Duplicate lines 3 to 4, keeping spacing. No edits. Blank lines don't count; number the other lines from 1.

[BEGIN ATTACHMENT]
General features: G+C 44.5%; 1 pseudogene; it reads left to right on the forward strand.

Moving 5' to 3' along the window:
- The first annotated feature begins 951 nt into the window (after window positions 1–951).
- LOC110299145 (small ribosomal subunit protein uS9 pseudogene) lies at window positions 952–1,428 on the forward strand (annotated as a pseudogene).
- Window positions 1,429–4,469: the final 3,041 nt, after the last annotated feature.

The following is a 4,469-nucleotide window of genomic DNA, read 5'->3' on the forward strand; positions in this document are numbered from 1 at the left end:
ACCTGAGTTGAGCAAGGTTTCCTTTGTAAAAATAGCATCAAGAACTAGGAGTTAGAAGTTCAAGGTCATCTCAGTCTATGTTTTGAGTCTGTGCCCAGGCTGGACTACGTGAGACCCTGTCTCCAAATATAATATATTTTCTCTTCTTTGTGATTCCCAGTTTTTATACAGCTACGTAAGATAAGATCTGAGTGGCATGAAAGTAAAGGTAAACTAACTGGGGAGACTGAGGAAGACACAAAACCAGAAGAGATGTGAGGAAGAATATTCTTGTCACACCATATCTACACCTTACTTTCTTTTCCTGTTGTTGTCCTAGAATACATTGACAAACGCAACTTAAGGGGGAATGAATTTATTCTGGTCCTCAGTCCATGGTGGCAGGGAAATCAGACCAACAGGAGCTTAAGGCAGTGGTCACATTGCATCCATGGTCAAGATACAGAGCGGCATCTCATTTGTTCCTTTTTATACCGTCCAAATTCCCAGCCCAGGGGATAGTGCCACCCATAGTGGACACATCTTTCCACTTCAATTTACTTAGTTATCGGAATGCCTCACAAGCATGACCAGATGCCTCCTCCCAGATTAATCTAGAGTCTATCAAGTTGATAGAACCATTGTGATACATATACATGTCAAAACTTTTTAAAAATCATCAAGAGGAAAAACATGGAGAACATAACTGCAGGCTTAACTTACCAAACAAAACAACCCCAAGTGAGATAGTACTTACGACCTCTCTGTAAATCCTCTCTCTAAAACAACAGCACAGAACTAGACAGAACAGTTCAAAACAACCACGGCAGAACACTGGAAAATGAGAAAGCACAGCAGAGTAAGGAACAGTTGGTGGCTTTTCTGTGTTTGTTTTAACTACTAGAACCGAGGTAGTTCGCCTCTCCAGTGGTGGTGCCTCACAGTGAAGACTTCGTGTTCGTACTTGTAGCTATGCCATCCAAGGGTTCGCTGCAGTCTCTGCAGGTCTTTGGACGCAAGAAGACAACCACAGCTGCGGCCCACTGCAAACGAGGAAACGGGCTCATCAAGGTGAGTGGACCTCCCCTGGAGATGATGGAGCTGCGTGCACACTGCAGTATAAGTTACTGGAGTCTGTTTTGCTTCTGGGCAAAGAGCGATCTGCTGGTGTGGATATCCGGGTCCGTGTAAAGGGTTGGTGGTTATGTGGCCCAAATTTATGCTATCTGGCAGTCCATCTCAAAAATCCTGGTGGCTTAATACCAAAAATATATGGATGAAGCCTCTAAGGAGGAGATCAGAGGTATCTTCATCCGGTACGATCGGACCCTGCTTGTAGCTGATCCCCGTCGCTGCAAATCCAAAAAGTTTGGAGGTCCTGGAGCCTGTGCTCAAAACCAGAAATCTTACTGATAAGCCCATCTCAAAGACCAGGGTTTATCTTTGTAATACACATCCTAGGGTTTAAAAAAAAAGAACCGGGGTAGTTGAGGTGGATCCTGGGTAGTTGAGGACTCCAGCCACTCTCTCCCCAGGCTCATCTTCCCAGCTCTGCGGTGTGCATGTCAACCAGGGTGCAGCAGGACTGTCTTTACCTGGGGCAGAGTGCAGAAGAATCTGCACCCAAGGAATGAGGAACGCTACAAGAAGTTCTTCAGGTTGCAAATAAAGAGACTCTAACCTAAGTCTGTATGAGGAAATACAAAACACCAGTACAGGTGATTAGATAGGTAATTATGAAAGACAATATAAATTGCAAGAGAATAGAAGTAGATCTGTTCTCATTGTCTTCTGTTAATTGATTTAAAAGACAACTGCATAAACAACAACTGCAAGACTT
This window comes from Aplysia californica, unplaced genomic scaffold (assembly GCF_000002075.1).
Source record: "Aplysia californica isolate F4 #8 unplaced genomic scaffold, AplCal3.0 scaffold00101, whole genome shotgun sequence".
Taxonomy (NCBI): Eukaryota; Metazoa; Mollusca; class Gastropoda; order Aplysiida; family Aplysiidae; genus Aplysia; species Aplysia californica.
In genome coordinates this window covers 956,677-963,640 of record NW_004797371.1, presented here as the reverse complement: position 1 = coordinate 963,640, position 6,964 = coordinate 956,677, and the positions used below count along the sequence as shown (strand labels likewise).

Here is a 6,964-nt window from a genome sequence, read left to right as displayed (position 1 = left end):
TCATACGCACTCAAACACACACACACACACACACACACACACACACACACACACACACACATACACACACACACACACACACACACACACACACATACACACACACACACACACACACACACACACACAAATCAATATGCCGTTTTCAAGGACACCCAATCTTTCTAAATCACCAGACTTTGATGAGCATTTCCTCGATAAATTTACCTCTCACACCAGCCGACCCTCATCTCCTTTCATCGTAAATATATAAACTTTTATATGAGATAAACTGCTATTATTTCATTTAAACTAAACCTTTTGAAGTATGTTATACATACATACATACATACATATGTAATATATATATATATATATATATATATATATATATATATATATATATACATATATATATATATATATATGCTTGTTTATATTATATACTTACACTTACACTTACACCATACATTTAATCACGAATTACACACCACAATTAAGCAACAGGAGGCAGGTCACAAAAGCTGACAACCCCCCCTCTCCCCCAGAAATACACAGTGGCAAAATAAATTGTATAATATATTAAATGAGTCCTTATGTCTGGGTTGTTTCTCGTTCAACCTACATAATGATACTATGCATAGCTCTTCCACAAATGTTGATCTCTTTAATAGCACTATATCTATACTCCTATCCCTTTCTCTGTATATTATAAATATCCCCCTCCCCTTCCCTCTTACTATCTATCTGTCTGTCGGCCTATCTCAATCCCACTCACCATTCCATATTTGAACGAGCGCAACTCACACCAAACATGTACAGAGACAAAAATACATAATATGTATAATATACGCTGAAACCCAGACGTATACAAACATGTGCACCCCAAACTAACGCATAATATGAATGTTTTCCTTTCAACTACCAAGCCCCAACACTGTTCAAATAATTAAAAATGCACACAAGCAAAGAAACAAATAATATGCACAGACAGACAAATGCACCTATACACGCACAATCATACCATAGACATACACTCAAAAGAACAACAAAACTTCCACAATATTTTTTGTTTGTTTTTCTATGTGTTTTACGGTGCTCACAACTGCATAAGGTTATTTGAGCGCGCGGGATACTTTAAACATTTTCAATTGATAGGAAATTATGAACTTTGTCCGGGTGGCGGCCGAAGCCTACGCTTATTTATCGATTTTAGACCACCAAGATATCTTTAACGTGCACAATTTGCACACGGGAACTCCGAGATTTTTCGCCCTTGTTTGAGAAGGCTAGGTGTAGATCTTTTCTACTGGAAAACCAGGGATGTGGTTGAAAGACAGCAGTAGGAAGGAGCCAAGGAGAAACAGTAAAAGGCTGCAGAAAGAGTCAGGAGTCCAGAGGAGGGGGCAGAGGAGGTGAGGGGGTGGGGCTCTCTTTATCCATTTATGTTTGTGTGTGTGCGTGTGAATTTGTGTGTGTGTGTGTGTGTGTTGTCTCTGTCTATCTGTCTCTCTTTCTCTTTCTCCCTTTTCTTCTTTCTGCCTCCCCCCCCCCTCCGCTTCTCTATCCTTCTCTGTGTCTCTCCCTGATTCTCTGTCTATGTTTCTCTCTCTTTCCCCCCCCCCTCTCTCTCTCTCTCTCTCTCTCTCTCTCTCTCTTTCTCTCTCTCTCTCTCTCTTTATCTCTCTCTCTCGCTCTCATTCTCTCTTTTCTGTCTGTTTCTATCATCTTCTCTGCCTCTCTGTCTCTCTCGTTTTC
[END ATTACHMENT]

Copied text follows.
- The first annotated feature begins 951 nt into the window (after window positions 1–951).
- LOC110299145 (small ribosomal subunit protein uS9 pseudogene) lies at window positions 952–1,428 on the forward strand (annotated as a pseudogene).